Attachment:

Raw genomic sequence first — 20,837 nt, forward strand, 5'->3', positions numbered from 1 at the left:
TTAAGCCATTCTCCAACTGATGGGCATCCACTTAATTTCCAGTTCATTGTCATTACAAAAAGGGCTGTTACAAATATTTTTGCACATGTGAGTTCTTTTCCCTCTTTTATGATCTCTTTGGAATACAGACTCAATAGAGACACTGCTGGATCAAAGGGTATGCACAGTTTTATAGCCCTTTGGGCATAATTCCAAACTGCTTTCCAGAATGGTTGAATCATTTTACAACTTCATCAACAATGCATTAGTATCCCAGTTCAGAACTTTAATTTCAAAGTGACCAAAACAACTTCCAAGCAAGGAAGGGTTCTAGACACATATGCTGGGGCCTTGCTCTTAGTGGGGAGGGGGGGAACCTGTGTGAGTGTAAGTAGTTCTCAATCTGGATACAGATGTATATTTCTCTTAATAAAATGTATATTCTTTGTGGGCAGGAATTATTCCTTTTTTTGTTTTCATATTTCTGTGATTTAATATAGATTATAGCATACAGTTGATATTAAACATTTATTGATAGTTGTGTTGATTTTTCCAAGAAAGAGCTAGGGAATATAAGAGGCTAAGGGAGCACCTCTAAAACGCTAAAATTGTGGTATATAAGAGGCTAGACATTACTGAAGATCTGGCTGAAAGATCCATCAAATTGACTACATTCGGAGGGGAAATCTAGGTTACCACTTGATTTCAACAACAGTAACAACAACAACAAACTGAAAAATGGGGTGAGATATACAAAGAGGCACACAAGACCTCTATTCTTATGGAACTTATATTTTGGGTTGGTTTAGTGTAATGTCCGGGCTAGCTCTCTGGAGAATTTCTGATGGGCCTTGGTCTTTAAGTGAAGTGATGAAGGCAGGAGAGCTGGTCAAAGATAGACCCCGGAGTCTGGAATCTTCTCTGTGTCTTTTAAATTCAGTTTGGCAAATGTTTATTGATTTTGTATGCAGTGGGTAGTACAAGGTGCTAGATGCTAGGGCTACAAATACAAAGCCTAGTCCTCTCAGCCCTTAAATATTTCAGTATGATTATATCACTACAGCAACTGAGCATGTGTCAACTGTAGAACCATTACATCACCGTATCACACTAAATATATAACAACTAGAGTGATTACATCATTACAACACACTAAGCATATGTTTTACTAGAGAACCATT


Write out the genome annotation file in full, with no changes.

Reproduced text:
Raw genomic sequence first — 20,837 nt, forward strand, 5'->3', positions numbered from 1 at the left:
TTAAGCCATTCTCCAACTGATGGGCATCCACTTAATTTCCAGTTCATTGTCATTACAAAAAGGGCTGTTACAAATATTTTTGCACATGTGAGTTCTTTTCCCTCTTTTATGATCTCTTTGGAATACAGACTCAATAGAGACACTGCTGGATCAAAGGGTATGCACAGTTTTATAGCCCTTTGGGCATAATTCCAAACTGCTTTCCAGAATGGTTGAATCATTTTACAACTTCATCAACAATGCATTAGTATCCCAGTTCAGAACTTTAATTTCAAAGTGACCAAAACAACTTCCAAGCAAGGAAGGGTTCTAGACACATATGCTGGGGCCTTGCTCTTAGTGGGGAGGGGGGGAACCTGTGTGAGTGTAAGTAGTTCTCAATCTGGATACAGATGTATATTTCTCTTAATAAAATGTATATTCTTTGTGGGCAGGAATTATTCCTTTTTTTGTTTTCATATTTCTGTGATTTAATATAGATTATAGCATACAGTTGATATTAAACATTTATTGATAGTTGTGTTGATTTTTCCAAGAAAGAGCTAGGGAATATAAGAGGCTAAGGGAGCACCTCTAAAACGCTAAAATTGTGGTATATAAGAGGCTAGACATTACTGAAGATCTGGCTGAAAGATCCATCAAATTGACTACATTCGGAGGGGAAATCTAGGTTACCACTTGATTTCAACAACAGTAACAACAACAACAAACTGAAAAATGGGGTGAGATATACAAAGAGGCACACAAGACCTCTATTCTTATGGAACTTATATTTTGGGTTGGTTTAGTGTAATGTCCGGGCTAGCTCTCTGGAGAATTTCTGATGGGCCTTGGTCTTTAAGTGAAGTGATGAAGGCAGGAGAGCTGGTCAAAGATAGACCCCGGAGTCTGGAATCTTCTCTGTGTCTTTTAAATTCAGTTTGGCAAATGTTTATTGATTTTGTATGCAGTGGGTAGTACAAGGTGCTAGATGCTAGGGCTACAAATACAAAGCCTAGTCCTCTCAGCCCTTAAATATTTCAGTATGATTATATCACTACAGCAACTGAGCATGTGTCAACTGTAGAACCATTACATCACCGTATCACACTAAATATATAACAACTAGAGTGATTACATCATTACAACACACTAAGCATATGTTTTACTAGAGAACCATT